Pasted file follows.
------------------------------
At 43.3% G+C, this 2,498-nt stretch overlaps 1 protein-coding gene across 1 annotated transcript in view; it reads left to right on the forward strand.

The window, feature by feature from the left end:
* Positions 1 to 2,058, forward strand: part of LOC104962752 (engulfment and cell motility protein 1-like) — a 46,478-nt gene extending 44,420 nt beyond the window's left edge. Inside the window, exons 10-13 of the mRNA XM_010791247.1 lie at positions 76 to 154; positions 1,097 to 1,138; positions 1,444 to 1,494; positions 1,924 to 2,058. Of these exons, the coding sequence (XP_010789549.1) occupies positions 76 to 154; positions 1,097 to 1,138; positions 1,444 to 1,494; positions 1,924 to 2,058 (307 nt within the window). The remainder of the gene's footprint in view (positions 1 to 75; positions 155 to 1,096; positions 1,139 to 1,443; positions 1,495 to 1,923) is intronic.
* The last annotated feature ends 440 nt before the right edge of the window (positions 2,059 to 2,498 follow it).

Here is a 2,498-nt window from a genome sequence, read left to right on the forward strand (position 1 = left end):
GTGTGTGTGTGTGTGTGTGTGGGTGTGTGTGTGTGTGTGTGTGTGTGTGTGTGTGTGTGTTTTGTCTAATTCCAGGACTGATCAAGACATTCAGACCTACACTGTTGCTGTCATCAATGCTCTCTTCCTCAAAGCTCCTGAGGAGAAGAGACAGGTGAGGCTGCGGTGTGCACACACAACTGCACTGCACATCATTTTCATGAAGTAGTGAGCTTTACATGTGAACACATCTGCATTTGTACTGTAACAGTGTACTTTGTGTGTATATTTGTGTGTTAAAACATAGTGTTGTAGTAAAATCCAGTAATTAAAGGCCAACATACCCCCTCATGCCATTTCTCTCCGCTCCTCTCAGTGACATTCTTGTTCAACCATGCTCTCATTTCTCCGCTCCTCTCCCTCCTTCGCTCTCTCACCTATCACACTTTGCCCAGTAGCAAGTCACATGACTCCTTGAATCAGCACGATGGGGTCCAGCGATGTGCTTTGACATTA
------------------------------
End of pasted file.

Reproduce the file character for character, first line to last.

At 43.3% G+C, this 2,498-nt stretch overlaps 1 protein-coding gene across 1 annotated transcript in view; it reads left to right on the forward strand.

The window, feature by feature from the left end:
* Positions 1 to 2,058, forward strand: part of LOC104962752 (engulfment and cell motility protein 1-like) — a 46,478-nt gene extending 44,420 nt beyond the window's left edge. Inside the window, exons 10-13 of the mRNA XM_010791247.1 lie at positions 76 to 154; positions 1,097 to 1,138; positions 1,444 to 1,494; positions 1,924 to 2,058. Of these exons, the coding sequence (XP_010789549.1) occupies positions 76 to 154; positions 1,097 to 1,138; positions 1,444 to 1,494; positions 1,924 to 2,058 (307 nt within the window). The remainder of the gene's footprint in view (positions 1 to 75; positions 155 to 1,096; positions 1,139 to 1,443; positions 1,495 to 1,923) is intronic.
* The last annotated feature ends 440 nt before the right edge of the window (positions 2,059 to 2,498 follow it).

Here is a 2,498-nt window from a genome sequence, read left to right on the forward strand (position 1 = left end):
GTGTGTGTGTGTGTGTGTGTGGGTGTGTGTGTGTGTGTGTGTGTGTGTGTGTGTGTGTGTTTTGTCTAATTCCAGGACTGATCAAGACATTCAGACCTACACTGTTGCTGTCATCAATGCTCTCTTCCTCAAAGCTCCTGAGGAGAAGAGACAGGTGAGGCTGCGGTGTGCACACACAACTGCACTGCACATCATTTTCATGAAGTAGTGAGCTTTACATGTGAACACATCTGCATTTGTACTGTAACAGTGTACTTTGTGTGTATATTTGTGTGTTAAAACATAGTGTTGTAGTAAAATCCAGTAATTAAAGGCCAACATACCCCCTCATGCCATTTCTCTCCGCTCCTCTCAGTGACATTCTTGTTCAACCATGCTCTCATTTCTCCGCTCCTCTCCCTCCTTCGCTCTCTCACCTATCACACTTTGCCCAGTAGCAAGTCACATGACTCCTTGAATCAGCACGATGGGGTCCAGCGATGTGCTTTGACATTA